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An apartment with a view of Brooklyn. A project by a Polish-Korean duo

22 of November '23
Technical data
Name: Bay Ridge apartment
Investor: private
Location: USA, New York.
Design team: Sulgi Cho (lead designer), Piotr Panczyk
Photos: Sulgi Cho, Piotr Panczyk
Area: 33m2
Design and implementation: 2023

Sulgi Cho and Piotr Pańczyk designed the interior of a small apartment in a more than 100-year-old building in New York's Bay Ridge neighborhood. The architects' challenge was an extensive renovation to adapt the interior of the studio to modern needs, while preserving its distinctive atmosphere. Read what the authors themselves say about the work and implementation.

Small but effective changes to the plan allowed us to enlarge the vestibule, improve the functional layout of the kitchen and better separate it from the living area, as well as separate a full-fledged bedroom area in the open plan of the studio. On the other hand, the age of the building translated into numerous surprises discovered in the course of the work," the architects explain about the design work.

Rzut mieszkania w Nowym Jorku

projection of an apartment in New York

© Sulgi Cho, Piotr Pańczyk

The interior is characterized by minimalism and functional solutions, creating an open and simple space. The accents here are glass elements—from the fluted glass partition wall to the furniture.

Widok z okna na Brooklyn

The view from the apartment's window over Brooklyn

© Sulgi Cho, Piotr Pańczyk

A sizable bay window with a preserved ornate frame opens the view of the neighborhood and defines the space of the living area. The architects matched its shape with a sofa upholstered with bouclé fabric. It is accompanied by a coffee table and a fleshy curtain and hung from a custom-made ceiling rail.

Przesuwne drzwi z mrożonego szkła Duże okno wykuszowe kształtuje przestrzeń salonu

The sofa fits in the bay window

© Sulgi Cho, Piotr Pańczyk

A glass partition wall separates the bedroom from the living area, guaranteeing daylight and privacy. The beds, placed on either side, provide a place to work and also serve as bedside tables. Thanks to the efforts of designers and contractors, the original wooden floor was preserved.

Stylized sliding doors, symmetrically placed on opposite sides of the living room, lead to the kitchen and bathroom. Both rooms were kept in muted, light colors with contrasting black elements and terrazzo flooring.

Drugą lokatorką mieszkania jest kotka Kuchnia

The bachelor apartment's resident is also a cat

© Sulgi Cho, Piotr Pańczyk

interview with Sulgi Cho and Piotr Pańczyk

Dobrawa: We are talking about a small New York apartment that you designed as a Korean-Polish duo. Did your cultural background influence the design? What did you "take" from Asia and what from Europe?

Sulgi Choi and Piotr Pańczyk: Definitely! The interweaving of inspirations taken from Asia, Europe (but also America itself, where the apartment is located) is basically the theme of the project. Due to the high population density in major metropolises, small apartments are quite common in Asia, and we looked up to many ingenious solutions there to save space without compromising usability. From Europe, we tried to transfer clean, minimalist details, which translated into bright and simple interiors. This inspiration can also be seen in the decoration—for example, the sliding frosted glass door is a loose reference to traditional Korean changhoji paper doors.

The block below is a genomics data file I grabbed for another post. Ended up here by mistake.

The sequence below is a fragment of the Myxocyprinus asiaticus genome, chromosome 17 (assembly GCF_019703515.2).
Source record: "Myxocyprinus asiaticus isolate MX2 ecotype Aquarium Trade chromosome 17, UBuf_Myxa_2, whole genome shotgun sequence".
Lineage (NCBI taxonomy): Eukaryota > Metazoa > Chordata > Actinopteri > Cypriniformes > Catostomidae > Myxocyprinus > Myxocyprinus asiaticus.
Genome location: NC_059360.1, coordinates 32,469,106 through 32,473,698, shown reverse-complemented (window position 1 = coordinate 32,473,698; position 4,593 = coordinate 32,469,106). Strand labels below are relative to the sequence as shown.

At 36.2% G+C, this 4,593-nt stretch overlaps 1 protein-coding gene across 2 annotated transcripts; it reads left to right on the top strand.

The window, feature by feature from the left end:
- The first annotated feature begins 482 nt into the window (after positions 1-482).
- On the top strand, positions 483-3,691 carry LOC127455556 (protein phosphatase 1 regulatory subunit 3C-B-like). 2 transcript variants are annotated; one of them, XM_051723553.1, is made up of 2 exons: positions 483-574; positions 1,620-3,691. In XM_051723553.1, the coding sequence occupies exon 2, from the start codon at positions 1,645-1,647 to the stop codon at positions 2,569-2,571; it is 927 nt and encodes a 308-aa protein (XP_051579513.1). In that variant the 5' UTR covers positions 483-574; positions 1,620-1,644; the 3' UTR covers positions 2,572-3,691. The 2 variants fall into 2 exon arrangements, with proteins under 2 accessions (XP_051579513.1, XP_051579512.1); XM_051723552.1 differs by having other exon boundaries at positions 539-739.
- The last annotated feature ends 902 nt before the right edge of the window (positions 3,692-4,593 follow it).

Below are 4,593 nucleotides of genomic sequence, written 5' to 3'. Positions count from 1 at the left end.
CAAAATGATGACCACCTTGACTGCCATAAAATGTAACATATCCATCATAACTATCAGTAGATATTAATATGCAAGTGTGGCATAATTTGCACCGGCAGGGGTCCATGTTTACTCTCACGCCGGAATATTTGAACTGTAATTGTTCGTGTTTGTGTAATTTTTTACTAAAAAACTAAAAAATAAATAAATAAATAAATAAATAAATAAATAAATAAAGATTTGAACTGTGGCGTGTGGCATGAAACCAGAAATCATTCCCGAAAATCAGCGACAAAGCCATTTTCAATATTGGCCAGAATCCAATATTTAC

Dobrawa: What requirements did the investor approach you with? Did she have any suggestions or hints as to what she definitely didn't want?

Sulgi and Piotr: The owner of the apartment wanted to use a lot of glass, which she is passionate about—she herself is involved in creating stained glass as a hobby. A place for different types and forms of glass was therefore found in the partition wall, which is the focal point of the apartment, the sliding doors and the furniture. It was also important to include space in the design for the adorable cat that shares the apartment with the owner.

Mała, funkcjonalna łazienka Zmiany planu mieszkania pozwoliły na powiększenie przedsionka

terazzo flooring in the bathroom and hallway

© Piotr Pańczyk, Sulgi Cho

Dobrawa: The project involved a major renovation. What did you encounter during the work? Did you have to change the project in the course of implementation?

Sulgi and Piotr: There were quite a few surprises hidden in the walls. We were actually in constant contact with the contractor to solve the problems encountered on an ongoing basis. Not all installations were able to be adapted to the original design, but the effect probably ultimately benefited from it—for example, the aged wiring, which we couldn't move, forced us to suspend the ceiling over the entrance area, which subtly separated it visually from the kitchen and emphasized the moment of entering the actual part of the apartment from the lower vestibule. It was also an interesting experience to have to work with the steam heating while moving the radiator—this unusual system is common in older buildings in New York and requires a specialized approach due to the enormous pressure and temperatures.

Dobrawa: What was the biggest challenge, and what are you most proud of?

Sulgi and Peter: The biggest challenge was definitely keeping the budget in check. Funds for the renovation were relatively modest, and as you can easily guess, the prices of construction services in New York are huge and any unplanned change or delay translates into a spike in costs. It was also a long struggle to save the original, nearly 100-year-old wooden floor in the living room, which was finally successful.

Dobrawa: Thank you for the interview.

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